LobsterRaw fish: flauder, scallops, sea bass and lobster

Followed by a skillet of mussels cooked in the fire oven in garlic-almond butter --huge mussels, sweet and perfectly cooked, firm and tender at the same time. 

Mussels cooked in the fire ovenMussel, Fore Street

Not satisfied yet, or better, too curious about the rest of the tempting menu, we went for the fire-oven grilled squid with mustard greens cooked in duck fat, where the strong flavor of duck enhanced without covering the freshness and sweetness of the fish. 

SquidWood fire oven @ Fore Street

Having ordered from the list a glass of red wine we couldn't renounce, we were ready to pair it with some local charcuterie made in Quebec and New York: chicken liver paté, duck rillettes and duck terrine, all having anything to envy to their cousins on the other side of the ocean. I have never tried a chicken liver paté that tasted so much like chicken --good, juicy brown chicken. The others were pretty spectacular, too. 
To end with a sweet tooth, we agreed on a three desserts plate with bacon ice-cream, coffee-cardamom crème brulée and maple-sugar doughnut, where the first two towered upon the third in an apotheosis of flavor and genius. No pictures --too blurry, the wine was too good :)) Couldn't ask for more. Oh, yes, we could: kindness. And we actually got it: the service was perfect and friendly, prompt and more than easy-going. We asked for suggestions, information, a copy of the menu and the opening hours of the bakery and we had everything in less than 5 minutes. 

All this just to say: if you are in Portland, you must go. 

We had breakfast at the Inn, but if you want the best coffee go to Arabica coffee co., downtown Portland.
Hot SuppaColonial architecture, Portland

For a brunch everybody recommended Hot Suppa, and although we didn't tried it, it looked pretty cool.  We skipped/missed Duckfat --another hot spot, especially for fries, but as I said, you have to choose, helas!-- and we had a quick lunch at Flatbread and Co. Pizzas and salads are all home-made and they use as many local and/or organic and sustainable ingredients as they can. Of course! But it was really good --and the view of the port is great!

In between meals, there are plenty of things to do, like a bit of shopping in second-hand/vintage shops, clothes and design shops and nice art galeries. Or, in case you are a real, resilient gastrofan, a bit of food shopping. Portland is so foodie!!
Vervacious is amazing. Spices and herbs from all over the world processed in Maine and packaged in very neat-looking stacking jars.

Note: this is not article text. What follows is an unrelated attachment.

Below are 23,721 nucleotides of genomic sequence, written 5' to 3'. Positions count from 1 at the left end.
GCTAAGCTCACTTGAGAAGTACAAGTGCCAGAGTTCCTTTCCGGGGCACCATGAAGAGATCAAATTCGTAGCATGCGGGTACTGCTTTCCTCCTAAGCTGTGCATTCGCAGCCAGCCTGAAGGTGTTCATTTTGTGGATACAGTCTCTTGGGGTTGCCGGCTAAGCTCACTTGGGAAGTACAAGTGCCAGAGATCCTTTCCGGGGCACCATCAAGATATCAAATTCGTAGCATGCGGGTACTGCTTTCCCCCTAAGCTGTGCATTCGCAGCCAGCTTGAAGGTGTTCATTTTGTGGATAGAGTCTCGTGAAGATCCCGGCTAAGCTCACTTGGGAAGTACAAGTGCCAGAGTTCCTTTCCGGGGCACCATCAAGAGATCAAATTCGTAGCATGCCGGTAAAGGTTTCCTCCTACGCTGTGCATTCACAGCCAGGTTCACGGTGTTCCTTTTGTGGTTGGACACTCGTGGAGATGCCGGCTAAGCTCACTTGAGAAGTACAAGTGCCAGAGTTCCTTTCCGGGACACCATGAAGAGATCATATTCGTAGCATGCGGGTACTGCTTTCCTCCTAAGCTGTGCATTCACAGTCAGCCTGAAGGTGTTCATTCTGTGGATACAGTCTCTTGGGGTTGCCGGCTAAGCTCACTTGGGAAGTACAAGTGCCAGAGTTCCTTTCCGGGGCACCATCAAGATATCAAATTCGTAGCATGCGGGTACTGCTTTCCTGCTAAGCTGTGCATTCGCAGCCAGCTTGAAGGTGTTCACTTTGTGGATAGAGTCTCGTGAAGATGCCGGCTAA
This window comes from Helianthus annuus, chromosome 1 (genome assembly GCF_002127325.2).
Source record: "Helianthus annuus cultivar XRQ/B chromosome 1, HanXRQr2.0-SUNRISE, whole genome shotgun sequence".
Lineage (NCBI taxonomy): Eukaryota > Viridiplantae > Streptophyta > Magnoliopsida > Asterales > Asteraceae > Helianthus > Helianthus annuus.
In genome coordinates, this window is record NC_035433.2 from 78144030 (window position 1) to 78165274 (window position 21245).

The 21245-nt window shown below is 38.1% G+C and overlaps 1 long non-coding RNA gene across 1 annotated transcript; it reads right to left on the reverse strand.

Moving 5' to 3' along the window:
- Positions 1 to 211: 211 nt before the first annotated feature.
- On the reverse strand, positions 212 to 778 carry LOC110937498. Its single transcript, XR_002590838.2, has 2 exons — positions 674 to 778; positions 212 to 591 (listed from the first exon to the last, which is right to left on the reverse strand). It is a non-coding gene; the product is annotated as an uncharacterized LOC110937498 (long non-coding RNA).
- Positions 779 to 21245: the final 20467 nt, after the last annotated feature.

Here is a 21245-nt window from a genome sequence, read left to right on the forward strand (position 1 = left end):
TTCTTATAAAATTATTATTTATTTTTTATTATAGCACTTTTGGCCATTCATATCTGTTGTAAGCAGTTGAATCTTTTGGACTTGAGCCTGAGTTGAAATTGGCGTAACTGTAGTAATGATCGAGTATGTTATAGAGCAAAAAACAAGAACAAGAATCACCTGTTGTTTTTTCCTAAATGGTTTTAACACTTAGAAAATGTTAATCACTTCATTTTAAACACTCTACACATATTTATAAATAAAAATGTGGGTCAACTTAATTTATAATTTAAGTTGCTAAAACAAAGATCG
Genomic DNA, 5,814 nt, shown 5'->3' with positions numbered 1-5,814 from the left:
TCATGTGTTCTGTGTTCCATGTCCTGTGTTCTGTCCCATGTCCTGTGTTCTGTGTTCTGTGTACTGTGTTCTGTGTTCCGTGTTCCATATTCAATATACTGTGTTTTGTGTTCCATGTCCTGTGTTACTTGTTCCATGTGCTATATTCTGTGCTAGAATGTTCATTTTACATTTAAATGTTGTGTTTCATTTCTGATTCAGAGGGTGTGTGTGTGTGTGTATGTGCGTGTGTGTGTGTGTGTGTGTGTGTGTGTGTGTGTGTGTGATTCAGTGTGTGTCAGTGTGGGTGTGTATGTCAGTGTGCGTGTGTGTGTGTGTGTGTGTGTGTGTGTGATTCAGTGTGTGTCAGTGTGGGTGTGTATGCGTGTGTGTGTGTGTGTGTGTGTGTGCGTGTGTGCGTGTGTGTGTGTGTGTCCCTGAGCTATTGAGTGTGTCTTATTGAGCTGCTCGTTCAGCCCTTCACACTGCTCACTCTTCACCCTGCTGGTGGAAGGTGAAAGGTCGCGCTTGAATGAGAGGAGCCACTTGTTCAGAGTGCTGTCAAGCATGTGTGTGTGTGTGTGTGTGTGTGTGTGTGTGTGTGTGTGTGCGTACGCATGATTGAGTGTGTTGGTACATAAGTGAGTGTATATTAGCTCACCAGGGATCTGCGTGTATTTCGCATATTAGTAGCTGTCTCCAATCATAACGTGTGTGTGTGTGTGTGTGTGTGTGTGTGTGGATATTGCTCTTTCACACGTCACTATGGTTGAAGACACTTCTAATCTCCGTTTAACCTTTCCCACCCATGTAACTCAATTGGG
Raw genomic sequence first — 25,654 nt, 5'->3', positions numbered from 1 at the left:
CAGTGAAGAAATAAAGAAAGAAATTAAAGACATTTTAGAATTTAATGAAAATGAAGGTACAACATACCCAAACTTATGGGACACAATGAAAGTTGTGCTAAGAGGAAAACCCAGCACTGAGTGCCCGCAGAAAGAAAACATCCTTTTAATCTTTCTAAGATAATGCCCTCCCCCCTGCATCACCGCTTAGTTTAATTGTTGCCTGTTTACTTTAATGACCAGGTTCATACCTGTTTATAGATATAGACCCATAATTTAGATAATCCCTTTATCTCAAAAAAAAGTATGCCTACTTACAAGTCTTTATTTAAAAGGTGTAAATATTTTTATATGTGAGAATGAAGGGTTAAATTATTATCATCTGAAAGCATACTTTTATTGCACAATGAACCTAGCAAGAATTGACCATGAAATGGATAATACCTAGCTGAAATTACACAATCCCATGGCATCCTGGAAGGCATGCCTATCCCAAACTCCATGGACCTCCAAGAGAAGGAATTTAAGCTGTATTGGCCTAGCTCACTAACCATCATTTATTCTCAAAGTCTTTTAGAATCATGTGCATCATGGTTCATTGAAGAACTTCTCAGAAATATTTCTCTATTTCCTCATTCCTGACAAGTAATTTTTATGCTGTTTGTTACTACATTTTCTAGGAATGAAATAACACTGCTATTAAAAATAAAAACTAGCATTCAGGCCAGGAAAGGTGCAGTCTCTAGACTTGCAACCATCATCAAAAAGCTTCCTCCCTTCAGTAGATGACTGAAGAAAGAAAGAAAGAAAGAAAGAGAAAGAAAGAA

Vervacious, Portland MEWarm spices
Black Mission Fig JamSpice shop

There are also many deli shops --with a bit of Italian homesickness, I went to Micucci and bought Garofalo pasta and Cantele wines. Plus, there's a book shop called Rabelais entirely dedicated to food and wine publications --seriously, it's a paradise, I would spend my whole day there.

my lobster rollLobster roll stop

The lady is very kind and gave us recommendations for the best lobster roll in town! 
Which, by the way, is after the main bridge, close to a gas station, and is an ice-cream stand. But it was very good, indeed.  

I can't help but to mention Whole Foods, the mecca of good food shopping. It was my first time in one of these supermarkets and I had the sensation of being in the Land of Toys, where everything is available and good. Amazing. At last but not at least, the Fish Market, is the must-stop for buying fresh lobster and crabs, which are daily fished and kept in huge vats.

Live lobsters
Market prices

We made a last stop to have a pint in the best pub in town, Novare Res

Novare Res, PortlandTap beers
GlassesAllagash Brewery, Maine

Hard to choose among the 20 rotating beers on tap or the endless bottle list. Let's go local, once again. If food is culture, local beer is part of it.

Tap selection at Novare Res

Walking around the Old Port, I thought one last time about this new wave of New England foods and about how reduntant it might sound after a while. But then I thought that it's too early to stop saying that the food you're eating is (willingly) good, clean and fair. It is still time for saying it. When I will stop seeing these words advertised everywhere, it will either mean that we are safe, or that we have to start worrying for real.